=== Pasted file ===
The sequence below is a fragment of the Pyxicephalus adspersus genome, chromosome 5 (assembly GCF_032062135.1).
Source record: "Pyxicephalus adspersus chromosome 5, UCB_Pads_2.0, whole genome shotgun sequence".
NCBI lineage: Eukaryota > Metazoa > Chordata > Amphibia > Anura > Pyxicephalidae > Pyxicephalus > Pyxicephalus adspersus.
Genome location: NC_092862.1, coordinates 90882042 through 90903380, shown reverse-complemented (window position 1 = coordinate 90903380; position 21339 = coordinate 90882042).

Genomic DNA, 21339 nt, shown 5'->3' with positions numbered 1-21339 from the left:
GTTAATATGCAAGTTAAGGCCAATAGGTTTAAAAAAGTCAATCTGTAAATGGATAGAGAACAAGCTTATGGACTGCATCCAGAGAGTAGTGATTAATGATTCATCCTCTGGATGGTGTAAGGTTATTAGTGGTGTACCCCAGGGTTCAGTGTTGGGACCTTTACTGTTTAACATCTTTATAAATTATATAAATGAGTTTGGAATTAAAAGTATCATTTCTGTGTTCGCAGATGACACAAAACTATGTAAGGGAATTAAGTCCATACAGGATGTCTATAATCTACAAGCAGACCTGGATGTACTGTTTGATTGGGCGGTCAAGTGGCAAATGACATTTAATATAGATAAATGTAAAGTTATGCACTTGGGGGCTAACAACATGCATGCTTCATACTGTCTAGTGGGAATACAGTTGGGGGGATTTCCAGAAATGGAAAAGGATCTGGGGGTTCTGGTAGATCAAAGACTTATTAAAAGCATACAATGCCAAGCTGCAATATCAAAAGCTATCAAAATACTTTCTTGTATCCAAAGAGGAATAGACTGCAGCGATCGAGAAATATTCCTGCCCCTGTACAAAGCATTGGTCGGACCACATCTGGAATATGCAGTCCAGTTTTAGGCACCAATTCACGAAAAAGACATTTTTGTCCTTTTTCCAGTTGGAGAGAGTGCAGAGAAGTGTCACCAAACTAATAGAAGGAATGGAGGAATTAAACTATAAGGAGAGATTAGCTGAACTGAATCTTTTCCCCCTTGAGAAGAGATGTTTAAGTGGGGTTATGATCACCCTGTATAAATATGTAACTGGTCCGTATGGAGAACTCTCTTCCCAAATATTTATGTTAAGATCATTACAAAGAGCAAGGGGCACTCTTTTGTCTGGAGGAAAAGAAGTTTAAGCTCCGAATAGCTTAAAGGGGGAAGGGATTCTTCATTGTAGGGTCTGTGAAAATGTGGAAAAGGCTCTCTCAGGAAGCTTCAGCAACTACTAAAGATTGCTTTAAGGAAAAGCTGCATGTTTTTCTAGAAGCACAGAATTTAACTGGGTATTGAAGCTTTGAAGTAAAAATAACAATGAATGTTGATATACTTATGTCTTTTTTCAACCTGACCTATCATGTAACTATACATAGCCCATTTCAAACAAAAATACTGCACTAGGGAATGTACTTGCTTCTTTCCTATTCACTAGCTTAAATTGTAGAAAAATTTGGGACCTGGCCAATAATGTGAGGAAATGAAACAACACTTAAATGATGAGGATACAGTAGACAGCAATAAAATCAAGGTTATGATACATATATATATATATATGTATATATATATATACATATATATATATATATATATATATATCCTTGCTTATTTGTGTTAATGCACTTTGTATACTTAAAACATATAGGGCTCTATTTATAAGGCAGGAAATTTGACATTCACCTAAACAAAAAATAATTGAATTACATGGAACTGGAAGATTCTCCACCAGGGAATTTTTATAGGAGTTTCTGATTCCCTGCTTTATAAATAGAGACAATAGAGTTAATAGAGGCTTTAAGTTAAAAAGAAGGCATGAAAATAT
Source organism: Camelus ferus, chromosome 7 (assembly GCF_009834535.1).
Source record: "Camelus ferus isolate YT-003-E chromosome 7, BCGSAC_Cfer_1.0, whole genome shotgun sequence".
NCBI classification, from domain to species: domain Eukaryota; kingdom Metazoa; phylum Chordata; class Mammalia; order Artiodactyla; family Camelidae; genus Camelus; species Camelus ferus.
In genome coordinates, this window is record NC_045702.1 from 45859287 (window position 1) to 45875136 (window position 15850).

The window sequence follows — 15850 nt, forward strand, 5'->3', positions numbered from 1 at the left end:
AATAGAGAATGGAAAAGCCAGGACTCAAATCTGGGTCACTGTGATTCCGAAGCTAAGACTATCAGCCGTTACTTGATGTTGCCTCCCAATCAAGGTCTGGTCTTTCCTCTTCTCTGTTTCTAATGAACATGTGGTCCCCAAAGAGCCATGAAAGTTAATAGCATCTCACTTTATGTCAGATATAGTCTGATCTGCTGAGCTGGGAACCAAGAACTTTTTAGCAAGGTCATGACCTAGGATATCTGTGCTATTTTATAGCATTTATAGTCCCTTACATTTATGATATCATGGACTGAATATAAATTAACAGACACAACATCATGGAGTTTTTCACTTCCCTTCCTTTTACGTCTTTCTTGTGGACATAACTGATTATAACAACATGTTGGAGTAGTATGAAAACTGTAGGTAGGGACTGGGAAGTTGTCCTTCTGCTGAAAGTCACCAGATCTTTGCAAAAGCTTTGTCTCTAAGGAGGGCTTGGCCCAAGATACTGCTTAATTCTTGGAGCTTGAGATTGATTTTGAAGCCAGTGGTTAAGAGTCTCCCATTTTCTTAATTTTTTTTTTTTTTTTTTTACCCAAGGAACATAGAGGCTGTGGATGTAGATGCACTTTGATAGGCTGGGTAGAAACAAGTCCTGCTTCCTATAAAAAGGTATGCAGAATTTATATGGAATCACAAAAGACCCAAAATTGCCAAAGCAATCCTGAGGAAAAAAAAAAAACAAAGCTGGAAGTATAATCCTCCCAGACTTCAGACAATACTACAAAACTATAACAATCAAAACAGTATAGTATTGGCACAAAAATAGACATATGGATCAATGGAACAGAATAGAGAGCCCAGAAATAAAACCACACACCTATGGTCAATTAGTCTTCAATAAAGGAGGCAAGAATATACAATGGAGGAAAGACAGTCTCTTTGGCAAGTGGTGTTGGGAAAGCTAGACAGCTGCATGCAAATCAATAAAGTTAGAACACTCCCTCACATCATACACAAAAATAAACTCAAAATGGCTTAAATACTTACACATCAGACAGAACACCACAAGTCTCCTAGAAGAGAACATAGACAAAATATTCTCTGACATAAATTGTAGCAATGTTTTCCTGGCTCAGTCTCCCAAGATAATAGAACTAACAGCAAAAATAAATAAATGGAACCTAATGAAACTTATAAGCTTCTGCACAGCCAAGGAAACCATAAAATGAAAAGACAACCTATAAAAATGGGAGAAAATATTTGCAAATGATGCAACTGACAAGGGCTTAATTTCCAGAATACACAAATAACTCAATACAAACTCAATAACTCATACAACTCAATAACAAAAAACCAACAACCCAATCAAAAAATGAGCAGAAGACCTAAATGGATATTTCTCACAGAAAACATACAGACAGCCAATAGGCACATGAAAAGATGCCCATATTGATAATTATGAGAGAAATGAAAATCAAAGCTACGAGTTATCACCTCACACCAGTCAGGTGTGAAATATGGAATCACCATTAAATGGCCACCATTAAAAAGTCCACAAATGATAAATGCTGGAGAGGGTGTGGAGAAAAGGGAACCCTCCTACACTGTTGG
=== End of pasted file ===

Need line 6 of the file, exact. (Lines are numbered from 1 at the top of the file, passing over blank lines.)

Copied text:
GTTAATATGCAAGTTAAGGCCAATAGGTTTAAAAAAGTCAATCTGTAAATGGATAGAGAACAAGCTTATGGACTGCATCCAGAGAGTAGTGATTAATGATTCATCCTCTGGATGGTGTAAGGTTATTAGTGGTGTACCCCAGGGTTCAGTGTTGGGACCTTTACTGTTTAACATCTTTATAAATTATATAAATGAGTTTGGAATTAAAAGTATCATTTCTGTGTTCGCAGATGACACAAAACTATGTAAGGGAATTAAGTCCATACAGGATGTCTATAATCTACAAGCAGACCTGGATGTACTGTTTGATTGGGCGGTCAAGTGGCAAATGACATTTAATATAGATAAATGTAAAGTTATGCACTTGGGGGCTAACAACATGCATGCTTCATACTGTCTAGTGGGAATACAGTTGGGGGGATTTCCAGAAATGGAAAAGGATCTGGGGGTTCTGGTAGATCAAAGACTTATTAAAAGCATACAATGCCAAGCTGCAATATCAAAAGCTATCAAAATACTTTCTTGTATCCAAAGAGGAATAGACTGCAGCGATCGAGAAATATTCCTGCCCCTGTACAAAGCATTGGTCGGACCACATCTGGAATATGCAGTCCAGTTTTAGGCACCAATTCACGAAAAAGACATTTTTGTCCTTTTTCCAGTTGGAGAGAGTGCAGAGAAGTGTCACCAAACTAATAGAAGGAATGGAGGAATTAAACTATAAGGAGAGATTAGCTGAACTGAATCTTTTCCCCCTTGAGAAGAGATGTTTAAGTGGGGTTATGATCACCCTGTATAAATATGTAACTGGTCCGTATGGAGAACTCTCTTCCCAAATATTTATGTTAAGATCATTACAAAGAGCAAGGGGCACTCTTTTGTCTGGAGGAAAAGAAGTTTAAGCTCCGAATAGCTTAAAGGGGGAAGGGATTCTTCATTGTAGGGTCTGTGAAAATGTGGAAAAGGCTCTCTCAGGAAGCTTCAGCAACTACTAAAGATTGCTTTAAGGAAAAGCTGCATGTTTTTCTAGAAGCACAGAATTTAACTGGGTATTGAAGCTTTGAAGTAAAAATAACAATGAATGTTGATATACTTATGTCTTTTTTCAACCTGACCTATCATGTAACTATACATAGCCCATTTCAAACAAAAATACTGCACTAGGGAATGTACTTGCTTCTTTCCTATTCACTAGCTTAAATTGTAGAAAAATTTGGGACCTGGCCAATAATGTGAGGAAATGAAACAACACTTAAATGATGAGGATACAGTAGACAGCAATAAAATCAAGGTTATGATACATATATATATATATATGTATATATATATATACATATATATATATATATATATATATATCCTTGCTTATTTGTGTTAATGCACTTTGTATACTTAAAACATATAGGGCTCTATTTATAAGGCAGGAAATTTGACATTCACCTAAACAAAAAATAATTGAATTACATGGAACTGGAAGATTCTCCACCAGGGAATTTTTATAGGAGTTTCTGATTCCCTGCTTTATAAATAGAGACAATAGAGTTAATAGAGGCTTTAAGTTAAAAAGAAGGCATGAAAATAT